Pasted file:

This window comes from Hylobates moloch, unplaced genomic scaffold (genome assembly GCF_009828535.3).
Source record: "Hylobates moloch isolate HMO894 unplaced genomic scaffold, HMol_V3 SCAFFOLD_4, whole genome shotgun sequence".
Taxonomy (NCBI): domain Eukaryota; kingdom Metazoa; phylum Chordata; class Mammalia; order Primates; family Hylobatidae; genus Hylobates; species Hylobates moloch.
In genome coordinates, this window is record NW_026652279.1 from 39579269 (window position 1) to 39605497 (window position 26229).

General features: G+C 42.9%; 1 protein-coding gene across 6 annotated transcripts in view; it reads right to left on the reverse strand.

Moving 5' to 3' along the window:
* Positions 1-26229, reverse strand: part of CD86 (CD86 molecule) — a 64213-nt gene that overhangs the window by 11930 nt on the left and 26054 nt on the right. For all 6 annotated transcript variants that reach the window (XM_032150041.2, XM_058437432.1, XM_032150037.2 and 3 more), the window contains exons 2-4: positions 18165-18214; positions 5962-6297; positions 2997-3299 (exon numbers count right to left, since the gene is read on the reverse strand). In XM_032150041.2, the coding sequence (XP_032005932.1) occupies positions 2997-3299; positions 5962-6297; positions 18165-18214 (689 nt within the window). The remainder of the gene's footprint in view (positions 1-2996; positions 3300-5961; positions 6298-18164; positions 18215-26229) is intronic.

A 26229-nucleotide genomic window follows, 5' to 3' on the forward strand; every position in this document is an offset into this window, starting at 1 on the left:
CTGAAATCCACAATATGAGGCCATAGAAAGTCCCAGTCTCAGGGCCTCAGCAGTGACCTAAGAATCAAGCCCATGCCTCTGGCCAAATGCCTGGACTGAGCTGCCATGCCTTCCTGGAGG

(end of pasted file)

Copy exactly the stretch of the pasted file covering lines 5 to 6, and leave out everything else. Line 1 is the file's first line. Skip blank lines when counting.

General features: G+C 42.9%; 1 protein-coding gene across 6 annotated transcripts in view; it reads right to left on the reverse strand.

Moving 5' to 3' along the window: